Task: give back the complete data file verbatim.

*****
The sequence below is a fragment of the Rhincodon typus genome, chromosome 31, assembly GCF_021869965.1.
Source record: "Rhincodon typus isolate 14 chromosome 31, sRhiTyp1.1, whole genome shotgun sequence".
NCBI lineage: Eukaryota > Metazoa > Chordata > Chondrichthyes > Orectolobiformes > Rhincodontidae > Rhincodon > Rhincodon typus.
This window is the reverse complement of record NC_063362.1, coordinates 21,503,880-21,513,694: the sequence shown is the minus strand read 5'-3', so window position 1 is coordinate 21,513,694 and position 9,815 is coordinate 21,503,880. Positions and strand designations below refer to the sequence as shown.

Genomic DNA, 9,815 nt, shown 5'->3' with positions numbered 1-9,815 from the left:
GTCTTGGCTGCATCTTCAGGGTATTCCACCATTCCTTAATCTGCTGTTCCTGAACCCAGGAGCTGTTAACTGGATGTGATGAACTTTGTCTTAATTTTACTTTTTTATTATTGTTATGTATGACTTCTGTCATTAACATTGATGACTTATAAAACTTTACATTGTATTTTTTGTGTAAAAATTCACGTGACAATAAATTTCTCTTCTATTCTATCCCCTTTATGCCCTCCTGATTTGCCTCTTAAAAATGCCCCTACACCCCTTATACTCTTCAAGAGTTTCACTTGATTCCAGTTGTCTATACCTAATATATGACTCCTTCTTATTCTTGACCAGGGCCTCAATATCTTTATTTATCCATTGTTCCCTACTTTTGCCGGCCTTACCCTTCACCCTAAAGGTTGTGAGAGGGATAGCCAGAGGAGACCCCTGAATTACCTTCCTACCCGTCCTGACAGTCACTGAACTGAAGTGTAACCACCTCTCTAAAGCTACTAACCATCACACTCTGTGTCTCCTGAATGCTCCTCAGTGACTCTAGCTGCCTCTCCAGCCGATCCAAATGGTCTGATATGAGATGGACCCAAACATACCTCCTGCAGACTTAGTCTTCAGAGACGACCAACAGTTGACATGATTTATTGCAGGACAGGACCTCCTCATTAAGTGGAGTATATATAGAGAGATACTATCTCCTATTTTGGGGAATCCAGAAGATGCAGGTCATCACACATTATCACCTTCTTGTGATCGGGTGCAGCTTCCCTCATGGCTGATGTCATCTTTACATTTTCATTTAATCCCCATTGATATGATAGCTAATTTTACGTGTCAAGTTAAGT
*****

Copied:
The sequence below is a fragment of the Rhincodon typus genome, chromosome 31, assembly GCF_021869965.1.
Source record: "Rhincodon typus isolate 14 chromosome 31, sRhiTyp1.1, whole genome shotgun sequence".
NCBI lineage: Eukaryota > Metazoa > Chordata > Chondrichthyes > Orectolobiformes > Rhincodontidae > Rhincodon > Rhincodon typus.
This window is the reverse complement of record NC_063362.1, coordinates 21,503,880-21,513,694: the sequence shown is the minus strand read 5'-3', so window position 1 is coordinate 21,513,694 and position 9,815 is coordinate 21,503,880. Positions and strand designations below refer to the sequence as shown.

Genomic DNA, 9,815 nt, shown 5'->3' with positions numbered 1-9,815 from the left:
GTCTTGGCTGCATCTTCAGGGTATTCCACCATTCCTTAATCTGCTGTTCCTGAACCCAGGAGCTGTTAACTGGATGTGATGAACTTTGTCTTAATTTTACTTTTTTATTATTGTTATGTATGACTTCTGTCATTAACATTGATGACTTATAAAACTTTACATTGTATTTTTTGTGTAAAAATTCACGTGACAATAAATTTCTCTTCTATTCTATCCCCTTTATGCCCTCCTGATTTGCCTCTTAAAAATGCCCCTACACCCCTTATACTCTTCAAGAGTTTCACTTGATTCCAGTTGTCTATACCTAATATATGACTCCTTCTTATTCTTGACCAGGGCCTCAATATCTTTATTTATCCATTGTTCCCTACTTTTGCCGGCCTTACCCTTCACCCTAAAGGTTGTGAGAGGGATAGCCAGAGGAGACCCCTGAATTACCTTCCTACCCGTCCTGACAGTCACTGAACTGAAGTGTAACCACCTCTCTAAAGCTACTAACCATCACACTCTGTGTCTCCTGAATGCTCCTCAGTGACTCTAGCTGCCTCTCCAGCCGATCCAAATGGTCTGATATGAGATGGACCCAAACATACCTCCTGCAGACTTAGTCTTCAGAGACGACCAACAGTTGACATGATTTATTGCAGGACAGGACCTCCTCATTAAGTGGAGTATATATAGAGAGATACTATCTCCTATTTTGGGGAATCCAGAAGATGCAGGTCATCACACATTATCACCTTCTTGTGATCGGGTGCAGCTTCCCTCATGGCTGATGTCATCTTTACATTTTCATTTAATCCCCATTGATATGATAGCTAATTTTACGTGTCAAGTTAAGT